Russia not done yet! Ukraine invasion could only be the START - 'NATO countries next!' Tele Haiti

Russia — In the early years of Vladimir Putin’s tenure as Russia’s leader, the country’s military was a hollowed-out but nuclear-armed shell.

It struggled to keep submarines afloat in the Arctic and an outgunned insurgency at bay in Chechnya. Senior officers sometimes lived in moldy, rat-infested tenements. And instead of socks, poorly trained soldiers often wrapped their feet in swaths of cloth, the way their Soviet and Tsarist predecessors had.

Two decades later, it is a far different fighting force that has massed near the border with Ukraine. Under Putin’s leadership, it has been overhauled into a modern sophisticated army, able to deploy quickly and with lethal effect in conventional conflicts, military analysts said. It features precision-guided weaponry, a newly streamlined command structure and well-fed and professional soldiers. And they still have the nuclear weapons.

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The modernized military has emerged as a key tool of Putin’s foreign policy: capturing Crimea, intervening in Syria, keeping the peace between Armenia and Azerbaijan and, just this month, propping up a Russia-friendly leader in Kazakhstan. Now it is in the middle of its most ambitious — and most ominous — operation yet: using threats and potentially, many fear, force, to bring Ukraine back into Moscow’s sphere of influence.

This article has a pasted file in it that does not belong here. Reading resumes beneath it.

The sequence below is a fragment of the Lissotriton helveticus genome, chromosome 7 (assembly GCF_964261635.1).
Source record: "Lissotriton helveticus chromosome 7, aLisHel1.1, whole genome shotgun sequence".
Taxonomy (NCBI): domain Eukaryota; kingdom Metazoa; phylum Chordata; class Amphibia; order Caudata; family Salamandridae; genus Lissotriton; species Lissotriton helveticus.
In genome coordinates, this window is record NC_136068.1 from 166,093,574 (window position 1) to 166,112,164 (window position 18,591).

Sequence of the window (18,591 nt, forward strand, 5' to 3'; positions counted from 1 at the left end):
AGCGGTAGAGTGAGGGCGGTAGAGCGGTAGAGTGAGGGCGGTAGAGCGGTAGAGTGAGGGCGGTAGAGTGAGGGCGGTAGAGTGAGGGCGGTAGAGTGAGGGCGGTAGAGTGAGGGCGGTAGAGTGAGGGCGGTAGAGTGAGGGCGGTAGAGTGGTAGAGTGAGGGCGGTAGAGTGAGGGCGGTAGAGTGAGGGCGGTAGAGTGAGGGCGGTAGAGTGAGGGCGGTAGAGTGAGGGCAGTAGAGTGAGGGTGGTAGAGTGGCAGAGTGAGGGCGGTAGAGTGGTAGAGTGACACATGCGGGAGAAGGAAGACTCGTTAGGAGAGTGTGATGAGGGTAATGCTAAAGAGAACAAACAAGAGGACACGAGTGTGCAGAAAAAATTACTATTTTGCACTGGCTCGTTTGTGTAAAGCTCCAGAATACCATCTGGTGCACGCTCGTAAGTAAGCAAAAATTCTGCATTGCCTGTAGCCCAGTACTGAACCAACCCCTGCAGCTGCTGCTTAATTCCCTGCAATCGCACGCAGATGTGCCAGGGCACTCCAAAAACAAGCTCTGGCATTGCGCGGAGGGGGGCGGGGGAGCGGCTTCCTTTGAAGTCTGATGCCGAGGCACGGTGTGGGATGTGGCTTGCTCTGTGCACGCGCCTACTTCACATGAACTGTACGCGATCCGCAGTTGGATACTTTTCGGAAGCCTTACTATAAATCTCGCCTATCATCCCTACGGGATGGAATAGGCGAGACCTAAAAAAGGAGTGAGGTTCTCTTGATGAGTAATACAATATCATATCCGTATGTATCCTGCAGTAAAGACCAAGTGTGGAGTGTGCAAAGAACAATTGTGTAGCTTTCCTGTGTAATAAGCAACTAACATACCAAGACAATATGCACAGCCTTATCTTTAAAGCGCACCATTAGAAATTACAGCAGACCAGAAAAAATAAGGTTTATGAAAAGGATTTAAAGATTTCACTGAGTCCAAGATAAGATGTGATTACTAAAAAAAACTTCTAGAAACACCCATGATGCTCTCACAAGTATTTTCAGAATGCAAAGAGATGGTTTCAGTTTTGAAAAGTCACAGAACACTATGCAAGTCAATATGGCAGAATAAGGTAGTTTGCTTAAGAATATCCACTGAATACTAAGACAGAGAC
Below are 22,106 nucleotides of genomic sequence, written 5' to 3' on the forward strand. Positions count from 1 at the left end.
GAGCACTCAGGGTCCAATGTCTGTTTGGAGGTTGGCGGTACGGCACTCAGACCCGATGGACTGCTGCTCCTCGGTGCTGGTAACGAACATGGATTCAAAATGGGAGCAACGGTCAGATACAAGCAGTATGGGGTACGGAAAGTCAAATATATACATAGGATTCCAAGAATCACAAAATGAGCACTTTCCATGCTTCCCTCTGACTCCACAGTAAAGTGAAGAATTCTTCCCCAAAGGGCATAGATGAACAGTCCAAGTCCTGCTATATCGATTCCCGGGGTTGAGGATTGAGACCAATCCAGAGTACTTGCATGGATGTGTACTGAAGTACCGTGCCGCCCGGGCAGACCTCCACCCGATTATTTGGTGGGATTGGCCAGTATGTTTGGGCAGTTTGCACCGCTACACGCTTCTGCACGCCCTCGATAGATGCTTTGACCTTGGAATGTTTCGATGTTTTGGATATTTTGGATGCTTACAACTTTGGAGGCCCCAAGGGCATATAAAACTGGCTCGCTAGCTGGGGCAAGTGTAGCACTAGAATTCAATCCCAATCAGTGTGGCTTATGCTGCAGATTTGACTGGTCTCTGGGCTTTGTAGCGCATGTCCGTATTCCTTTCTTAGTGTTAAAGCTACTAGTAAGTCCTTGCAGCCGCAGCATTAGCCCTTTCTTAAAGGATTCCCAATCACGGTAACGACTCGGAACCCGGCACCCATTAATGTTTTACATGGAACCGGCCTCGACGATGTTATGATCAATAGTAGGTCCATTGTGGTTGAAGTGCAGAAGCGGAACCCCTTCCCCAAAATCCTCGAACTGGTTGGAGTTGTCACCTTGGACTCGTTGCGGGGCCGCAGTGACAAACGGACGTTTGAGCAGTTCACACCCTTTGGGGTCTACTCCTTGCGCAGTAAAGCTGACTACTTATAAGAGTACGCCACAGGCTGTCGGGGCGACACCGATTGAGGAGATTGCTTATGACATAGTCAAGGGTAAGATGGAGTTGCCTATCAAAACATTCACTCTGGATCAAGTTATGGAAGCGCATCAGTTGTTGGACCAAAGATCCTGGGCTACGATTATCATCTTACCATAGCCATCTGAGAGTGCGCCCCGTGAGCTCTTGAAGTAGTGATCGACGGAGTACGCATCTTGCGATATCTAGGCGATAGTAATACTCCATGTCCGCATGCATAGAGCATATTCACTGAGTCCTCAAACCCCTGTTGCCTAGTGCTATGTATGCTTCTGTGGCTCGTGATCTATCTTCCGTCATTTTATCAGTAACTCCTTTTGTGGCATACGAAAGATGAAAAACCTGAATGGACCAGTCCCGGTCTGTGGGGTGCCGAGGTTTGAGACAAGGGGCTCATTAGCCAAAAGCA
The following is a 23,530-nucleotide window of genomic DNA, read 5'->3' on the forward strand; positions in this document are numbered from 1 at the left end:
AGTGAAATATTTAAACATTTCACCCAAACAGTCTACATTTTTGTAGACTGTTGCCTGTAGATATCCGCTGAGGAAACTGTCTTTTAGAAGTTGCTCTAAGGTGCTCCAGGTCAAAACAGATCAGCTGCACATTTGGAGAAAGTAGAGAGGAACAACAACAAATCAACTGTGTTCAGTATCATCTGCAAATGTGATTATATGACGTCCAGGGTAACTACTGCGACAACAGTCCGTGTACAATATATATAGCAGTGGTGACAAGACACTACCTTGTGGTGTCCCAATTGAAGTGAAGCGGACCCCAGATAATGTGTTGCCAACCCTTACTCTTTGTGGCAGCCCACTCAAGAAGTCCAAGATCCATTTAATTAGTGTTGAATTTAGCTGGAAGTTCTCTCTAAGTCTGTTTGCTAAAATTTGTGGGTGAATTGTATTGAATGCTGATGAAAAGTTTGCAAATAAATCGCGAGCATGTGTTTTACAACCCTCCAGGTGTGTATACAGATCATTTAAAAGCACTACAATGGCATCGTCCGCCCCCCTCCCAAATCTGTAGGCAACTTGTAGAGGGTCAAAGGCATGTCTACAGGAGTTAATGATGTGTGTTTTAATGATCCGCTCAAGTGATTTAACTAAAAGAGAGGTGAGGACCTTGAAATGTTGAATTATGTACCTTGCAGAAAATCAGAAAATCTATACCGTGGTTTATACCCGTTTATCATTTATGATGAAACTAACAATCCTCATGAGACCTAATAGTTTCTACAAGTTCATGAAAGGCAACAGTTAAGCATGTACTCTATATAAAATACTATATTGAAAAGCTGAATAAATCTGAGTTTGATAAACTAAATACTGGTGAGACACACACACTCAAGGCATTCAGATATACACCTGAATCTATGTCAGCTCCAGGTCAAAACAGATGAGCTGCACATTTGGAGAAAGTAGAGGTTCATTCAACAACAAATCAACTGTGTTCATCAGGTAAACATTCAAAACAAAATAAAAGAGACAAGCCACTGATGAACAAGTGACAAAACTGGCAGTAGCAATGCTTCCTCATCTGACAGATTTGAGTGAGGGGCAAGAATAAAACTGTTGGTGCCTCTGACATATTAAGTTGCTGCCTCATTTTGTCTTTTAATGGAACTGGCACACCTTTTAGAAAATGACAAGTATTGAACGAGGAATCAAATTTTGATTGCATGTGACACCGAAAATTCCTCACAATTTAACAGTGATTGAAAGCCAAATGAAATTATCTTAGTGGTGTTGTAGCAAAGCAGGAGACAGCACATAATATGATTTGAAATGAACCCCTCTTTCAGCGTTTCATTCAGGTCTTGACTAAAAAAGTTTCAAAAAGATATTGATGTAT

“The mobility of the military, its preparedness and its equipment are what allow Russia to pressure Ukraine and to pressure the West,” said Pavel Luzin, a Russian security analyst. “Nuclear weapons are not enough.”

Without firing a shot, Putin has forced the Biden administration to shelve other foreign policy priorities and contend with Kremlin grievances the White House has long dismissed — in particular reversing Ukraine’s Westward lean in the post-Soviet period.

GORKY, January 27. /TASS/. The North Atlantic Treaty Organization (NATO) failed to keep its previously voiced promises regarding its non-expansion to the east and moved to the Russian state borders, Russian Security Council Deputy Chairman Dmitry Medvedev said.

"They promised not to expand NATO, but didn’t keep the promise," Medvedev said speaking with Russian media outlets, including TASS news agency. "They say that ‘we did not sign anything.’ But we all know well who and when granted to whom such promises, such assurances."

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